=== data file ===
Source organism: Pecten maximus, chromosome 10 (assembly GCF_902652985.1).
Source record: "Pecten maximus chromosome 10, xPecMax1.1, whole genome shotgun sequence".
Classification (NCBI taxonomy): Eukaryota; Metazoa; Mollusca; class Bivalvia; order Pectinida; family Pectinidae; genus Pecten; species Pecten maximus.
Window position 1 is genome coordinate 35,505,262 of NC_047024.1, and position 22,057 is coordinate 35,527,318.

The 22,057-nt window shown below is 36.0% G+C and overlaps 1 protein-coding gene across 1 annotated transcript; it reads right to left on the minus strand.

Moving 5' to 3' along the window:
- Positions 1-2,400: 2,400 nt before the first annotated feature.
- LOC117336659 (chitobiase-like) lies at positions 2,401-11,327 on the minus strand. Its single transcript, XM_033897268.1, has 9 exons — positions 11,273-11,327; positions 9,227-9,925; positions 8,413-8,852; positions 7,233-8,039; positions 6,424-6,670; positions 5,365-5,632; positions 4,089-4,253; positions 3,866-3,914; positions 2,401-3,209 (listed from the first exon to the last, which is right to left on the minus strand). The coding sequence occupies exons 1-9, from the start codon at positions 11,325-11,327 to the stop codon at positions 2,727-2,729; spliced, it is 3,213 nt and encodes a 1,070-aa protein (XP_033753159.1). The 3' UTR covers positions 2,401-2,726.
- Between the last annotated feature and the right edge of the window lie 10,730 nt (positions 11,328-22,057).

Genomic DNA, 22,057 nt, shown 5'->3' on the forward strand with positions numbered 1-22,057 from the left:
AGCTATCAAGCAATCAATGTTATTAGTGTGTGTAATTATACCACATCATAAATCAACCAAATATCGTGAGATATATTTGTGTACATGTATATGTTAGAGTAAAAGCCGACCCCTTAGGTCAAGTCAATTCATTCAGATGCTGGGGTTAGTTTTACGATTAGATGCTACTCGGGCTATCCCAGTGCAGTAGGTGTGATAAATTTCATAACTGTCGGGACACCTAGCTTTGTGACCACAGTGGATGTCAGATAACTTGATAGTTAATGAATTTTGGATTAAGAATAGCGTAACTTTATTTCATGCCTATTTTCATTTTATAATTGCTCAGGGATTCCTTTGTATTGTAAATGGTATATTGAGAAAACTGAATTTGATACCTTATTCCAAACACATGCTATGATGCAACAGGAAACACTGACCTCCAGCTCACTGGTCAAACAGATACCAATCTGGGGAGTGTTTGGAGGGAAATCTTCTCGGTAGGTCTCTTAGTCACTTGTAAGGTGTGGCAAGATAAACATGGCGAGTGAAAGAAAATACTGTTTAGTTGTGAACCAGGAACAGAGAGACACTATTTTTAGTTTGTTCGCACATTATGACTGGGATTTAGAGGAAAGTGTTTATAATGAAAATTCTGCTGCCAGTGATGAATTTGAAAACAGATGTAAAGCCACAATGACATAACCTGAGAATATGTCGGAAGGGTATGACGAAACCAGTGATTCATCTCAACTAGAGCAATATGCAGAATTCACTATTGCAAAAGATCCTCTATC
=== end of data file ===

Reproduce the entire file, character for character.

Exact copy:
Source organism: Pecten maximus, chromosome 10 (assembly GCF_902652985.1).
Source record: "Pecten maximus chromosome 10, xPecMax1.1, whole genome shotgun sequence".
Classification (NCBI taxonomy): Eukaryota; Metazoa; Mollusca; class Bivalvia; order Pectinida; family Pectinidae; genus Pecten; species Pecten maximus.
Window position 1 is genome coordinate 35,505,262 of NC_047024.1, and position 22,057 is coordinate 35,527,318.

The 22,057-nt window shown below is 36.0% G+C and overlaps 1 protein-coding gene across 1 annotated transcript; it reads right to left on the minus strand.

Moving 5' to 3' along the window:
- Positions 1-2,400: 2,400 nt before the first annotated feature.
- LOC117336659 (chitobiase-like) lies at positions 2,401-11,327 on the minus strand. Its single transcript, XM_033897268.1, has 9 exons — positions 11,273-11,327; positions 9,227-9,925; positions 8,413-8,852; positions 7,233-8,039; positions 6,424-6,670; positions 5,365-5,632; positions 4,089-4,253; positions 3,866-3,914; positions 2,401-3,209 (listed from the first exon to the last, which is right to left on the minus strand). The coding sequence occupies exons 1-9, from the start codon at positions 11,325-11,327 to the stop codon at positions 2,727-2,729; spliced, it is 3,213 nt and encodes a 1,070-aa protein (XP_033753159.1). The 3' UTR covers positions 2,401-2,726.
- Between the last annotated feature and the right edge of the window lie 10,730 nt (positions 11,328-22,057).

Genomic DNA, 22,057 nt, shown 5'->3' on the forward strand with positions numbered 1-22,057 from the left:
AGCTATCAAGCAATCAATGTTATTAGTGTGTGTAATTATACCACATCATAAATCAACCAAATATCGTGAGATATATTTGTGTACATGTATATGTTAGAGTAAAAGCCGACCCCTTAGGTCAAGTCAATTCATTCAGATGCTGGGGTTAGTTTTACGATTAGATGCTACTCGGGCTATCCCAGTGCAGTAGGTGTGATAAATTTCATAACTGTCGGGACACCTAGCTTTGTGACCACAGTGGATGTCAGATAACTTGATAGTTAATGAATTTTGGATTAAGAATAGCGTAACTTTATTTCATGCCTATTTTCATTTTATAATTGCTCAGGGATTCCTTTGTATTGTAAATGGTATATTGAGAAAACTGAATTTGATACCTTATTCCAAACACATGCTATGATGCAACAGGAAACACTGACCTCCAGCTCACTGGTCAAACAGATACCAATCTGGGGAGTGTTTGGAGGGAAATCTTCTCGGTAGGTCTCTTAGTCACTTGTAAGGTGTGGCAAGATAAACATGGCGAGTGAAAGAAAATACTGTTTAGTTGTGAACCAGGAACAGAGAGACACTATTTTTAGTTTGTTCGCACATTATGACTGGGATTTAGAGGAAAGTGTTTATAATGAAAATTCTGCTGCCAGTGATGAATTTGAAAACAGATGTAAAGCCACAATGACATAACCTGAGAATATGTCGGAAGGGTATGACGAAACCAGTGATTCATCTCAACTAGAGCAATATGCAGAATTCACTATTGCAAAAGATCCTCTATC